I’m in the third week of my new job as employee communications manager for a Fortune 500 company based in my hometown of Richmond, Va. It’s going about as well as I could hope. I wish the first few awkward weeks were behind me and that I was able to be more useful and productive than I am at this point.
As the length of time between my current situation and my self-employment widens, I gain greater perspective about those 12 years of my life. When I talk with friends, especially those who work in communication, the discussion often comes around to the adjustment I’m making to a new way of life. Yes, I miss the two-minute commute down the hall to my home-based office. Yes, I miss the flexibility with my time — being able to run to the grocery store during lunch, being there when my son gets home from school, the ability to schedule doctors’ appointments almost anytime during the day. But, of course, the benefits — and I mean that in the healthcare sense as well as more generally — help to balance things out.
A few people have asked me if I would recommend self-employment to someone considering it. So, with the benefit of said perspective, I thought I’d write about some of the traits of a successful independent practitioner. My work is PR and communications, so bear that in mind as you read on.
You must be comfortable with uncertainty. This is probably the greatest single trait necessary to succeed in self-employment. I mean uncertainty about everything, beginning with where your next paycheck will come from. Nothing is guaranteed except uncertainty itself. When I started my consulting practice in 2000, I (perhaps naïvely) was completely confident that I could succeed. That blind faith probably helped me more than it hurt because I simply proceeded as if I knew what I was doing and that there was no question I would make it. Even when I had to borrow money from my parents and take withdrawals from my 401k to pay a few bills in the early going. Fortunately, the clients grew and the income became more regular as I landed contract work, but there was always the chance that they would go away as quickly as they came. If you don’t have the stomach for uncertainty, don’t be self-employed.
You must be self-motivated. The first thing I did when I unexpectedly lost my job and, the next day, decided to start my business was to consult with my mentor and friend, Les Potter. He gave me some advice that I’ll never forget. “Get up in the morning, shave, shower, get dressed, go into your office and get to work,” he said. Doing what? “Anything. Make phone calls. Send emails. Read professional journals. Set up lunch meetings. The work will come.” He was right. To be successful as an independent practitioner, you must be able to motivate yourself to do those things and a lot more. It will be tempting to watch the afternoon baseball game on TV or do laundry or be distracted by any number of things. It’s fine to take time off now and then (but remember, you don’t get paid for it), but 95% of the time you must motivate yourself to work. Alone.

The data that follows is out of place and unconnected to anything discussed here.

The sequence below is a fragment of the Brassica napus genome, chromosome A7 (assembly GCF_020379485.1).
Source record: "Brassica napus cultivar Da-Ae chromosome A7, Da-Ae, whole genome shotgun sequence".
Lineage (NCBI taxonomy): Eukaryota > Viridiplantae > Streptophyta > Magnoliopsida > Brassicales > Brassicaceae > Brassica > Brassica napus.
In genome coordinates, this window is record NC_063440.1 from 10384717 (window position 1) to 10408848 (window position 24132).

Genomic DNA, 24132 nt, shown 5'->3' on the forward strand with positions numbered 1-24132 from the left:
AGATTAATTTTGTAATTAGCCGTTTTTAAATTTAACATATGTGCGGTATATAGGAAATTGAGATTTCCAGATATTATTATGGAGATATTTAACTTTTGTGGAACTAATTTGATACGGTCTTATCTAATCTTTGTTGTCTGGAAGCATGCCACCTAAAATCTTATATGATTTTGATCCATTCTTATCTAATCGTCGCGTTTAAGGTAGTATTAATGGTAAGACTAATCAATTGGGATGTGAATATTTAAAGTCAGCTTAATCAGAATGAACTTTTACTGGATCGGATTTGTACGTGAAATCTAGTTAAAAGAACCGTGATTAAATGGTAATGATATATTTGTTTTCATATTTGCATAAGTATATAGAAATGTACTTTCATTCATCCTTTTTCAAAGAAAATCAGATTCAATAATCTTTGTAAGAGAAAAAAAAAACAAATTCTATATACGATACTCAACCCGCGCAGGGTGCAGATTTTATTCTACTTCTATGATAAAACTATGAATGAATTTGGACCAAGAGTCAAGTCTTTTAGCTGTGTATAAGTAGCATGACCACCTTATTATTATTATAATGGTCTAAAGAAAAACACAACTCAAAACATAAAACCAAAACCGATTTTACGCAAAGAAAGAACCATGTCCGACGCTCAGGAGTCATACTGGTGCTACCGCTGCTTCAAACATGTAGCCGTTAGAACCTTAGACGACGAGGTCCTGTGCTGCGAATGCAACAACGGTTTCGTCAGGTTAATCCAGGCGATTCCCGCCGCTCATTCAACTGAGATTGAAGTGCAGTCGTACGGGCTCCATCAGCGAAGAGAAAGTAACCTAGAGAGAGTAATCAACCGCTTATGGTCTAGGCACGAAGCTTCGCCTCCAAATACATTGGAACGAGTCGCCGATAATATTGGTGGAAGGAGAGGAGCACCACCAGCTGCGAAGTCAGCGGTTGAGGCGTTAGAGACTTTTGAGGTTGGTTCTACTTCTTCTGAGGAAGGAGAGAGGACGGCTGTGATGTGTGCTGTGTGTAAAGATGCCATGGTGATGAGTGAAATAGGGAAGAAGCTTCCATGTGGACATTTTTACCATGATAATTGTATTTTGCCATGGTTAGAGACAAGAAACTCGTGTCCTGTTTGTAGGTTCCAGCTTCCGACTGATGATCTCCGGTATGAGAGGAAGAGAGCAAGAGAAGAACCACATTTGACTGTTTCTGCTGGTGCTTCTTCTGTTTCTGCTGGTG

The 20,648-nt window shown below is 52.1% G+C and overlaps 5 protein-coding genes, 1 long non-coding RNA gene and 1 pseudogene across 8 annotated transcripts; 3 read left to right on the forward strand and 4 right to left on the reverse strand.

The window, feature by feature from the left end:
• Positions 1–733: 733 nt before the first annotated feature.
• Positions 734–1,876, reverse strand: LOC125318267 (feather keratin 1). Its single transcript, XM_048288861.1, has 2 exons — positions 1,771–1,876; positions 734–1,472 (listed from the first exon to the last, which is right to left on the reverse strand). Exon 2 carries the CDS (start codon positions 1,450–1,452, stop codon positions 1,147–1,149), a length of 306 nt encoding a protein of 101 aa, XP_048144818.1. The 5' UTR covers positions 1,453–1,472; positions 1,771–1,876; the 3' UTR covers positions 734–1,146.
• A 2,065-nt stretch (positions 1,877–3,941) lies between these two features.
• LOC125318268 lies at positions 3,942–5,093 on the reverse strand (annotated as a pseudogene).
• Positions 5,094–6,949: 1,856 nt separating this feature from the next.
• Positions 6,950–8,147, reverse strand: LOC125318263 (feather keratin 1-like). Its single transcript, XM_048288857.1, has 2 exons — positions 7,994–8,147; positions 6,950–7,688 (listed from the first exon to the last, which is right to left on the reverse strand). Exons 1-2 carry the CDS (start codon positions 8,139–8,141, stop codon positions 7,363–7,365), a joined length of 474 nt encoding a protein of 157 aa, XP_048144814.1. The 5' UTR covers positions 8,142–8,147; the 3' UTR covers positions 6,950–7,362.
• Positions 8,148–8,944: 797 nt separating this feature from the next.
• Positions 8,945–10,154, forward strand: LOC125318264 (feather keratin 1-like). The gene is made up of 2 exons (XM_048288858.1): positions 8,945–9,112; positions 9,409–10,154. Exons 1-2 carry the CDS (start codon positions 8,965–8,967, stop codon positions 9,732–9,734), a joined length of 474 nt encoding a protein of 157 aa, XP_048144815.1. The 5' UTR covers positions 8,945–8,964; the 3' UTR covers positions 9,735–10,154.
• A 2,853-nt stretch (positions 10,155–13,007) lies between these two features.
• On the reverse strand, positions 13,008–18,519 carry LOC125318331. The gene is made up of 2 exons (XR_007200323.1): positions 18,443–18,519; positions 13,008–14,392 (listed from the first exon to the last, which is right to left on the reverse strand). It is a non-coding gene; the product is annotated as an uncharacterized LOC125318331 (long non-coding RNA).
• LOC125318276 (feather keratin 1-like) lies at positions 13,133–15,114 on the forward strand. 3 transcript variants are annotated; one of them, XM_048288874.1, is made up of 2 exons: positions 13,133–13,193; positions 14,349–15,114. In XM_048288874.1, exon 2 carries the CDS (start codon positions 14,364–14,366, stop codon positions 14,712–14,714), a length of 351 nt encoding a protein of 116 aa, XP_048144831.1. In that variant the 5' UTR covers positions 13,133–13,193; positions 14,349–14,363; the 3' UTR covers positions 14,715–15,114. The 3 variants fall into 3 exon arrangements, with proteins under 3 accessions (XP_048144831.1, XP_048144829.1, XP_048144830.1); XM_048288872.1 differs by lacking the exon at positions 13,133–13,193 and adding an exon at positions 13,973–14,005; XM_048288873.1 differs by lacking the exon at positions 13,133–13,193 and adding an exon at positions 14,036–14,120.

You must be able to work alone. I’m an extrovert. I draw energy from being around people. This was one of the hardest adjustments I had to make. The majority of my work was performed in my home office by myself. It was a gift that I eventually was part of a team of contractors working for one client because I got to be with them for a few hours a week. When Facebook came along, that became my water cooler. If you need to be around people to be productive, don’t work for yourself.
You must be willing to maintain networks of friends and colleagues. It’s more difficult to do this when you work on your own. I tried to regularly schedule lunch dates and attended PRSA meetings to maintain my professional network. It’s also important to work harder at keeping up your friendships and social life. It’s surprising how much of my social life revolved around work. I’m divorced and have dated quite a bit in the last 10 years. That was important to me, not only personally, but also because it energized me for work. That might seem weird, but it was true for me. My dad recently said that being a full-time employee with a great company that pays well and provides benefits will make me more attractive in the dating arena. I’m not sure how much more attractive I am, but he is right that what we do has a big impact on the people we’re with.
You must assess the real cost of being self-employed. Not only is your income less stable, but you incur much greater costs. You must pay quarterly taxes, buy your own health insurance, provide your own 401k, maintain your own equipment (computers, printers, software, telecommunications, etc.) and buy a lot of little things that might not be apparent. Sit down and formulate a budget — not just for your business but a personal budget as well — and determine the real cost of working for yourself. It might surprise you.
Those are five of the traits you must possess to be a successful independent practitioner. If you’ve been down this road before, please add your own in the comments below. One thing I’ve also learned is that everyone’s experience is unique.
Filed under: Change, Communication Jobs, Lessons From Life | Tagged: communication jobs, cost of self-employment, entreprenuer, independent practioner, Les Potter, PR jobs, professional network, self-employment, self-motivation, starting a business, working alone |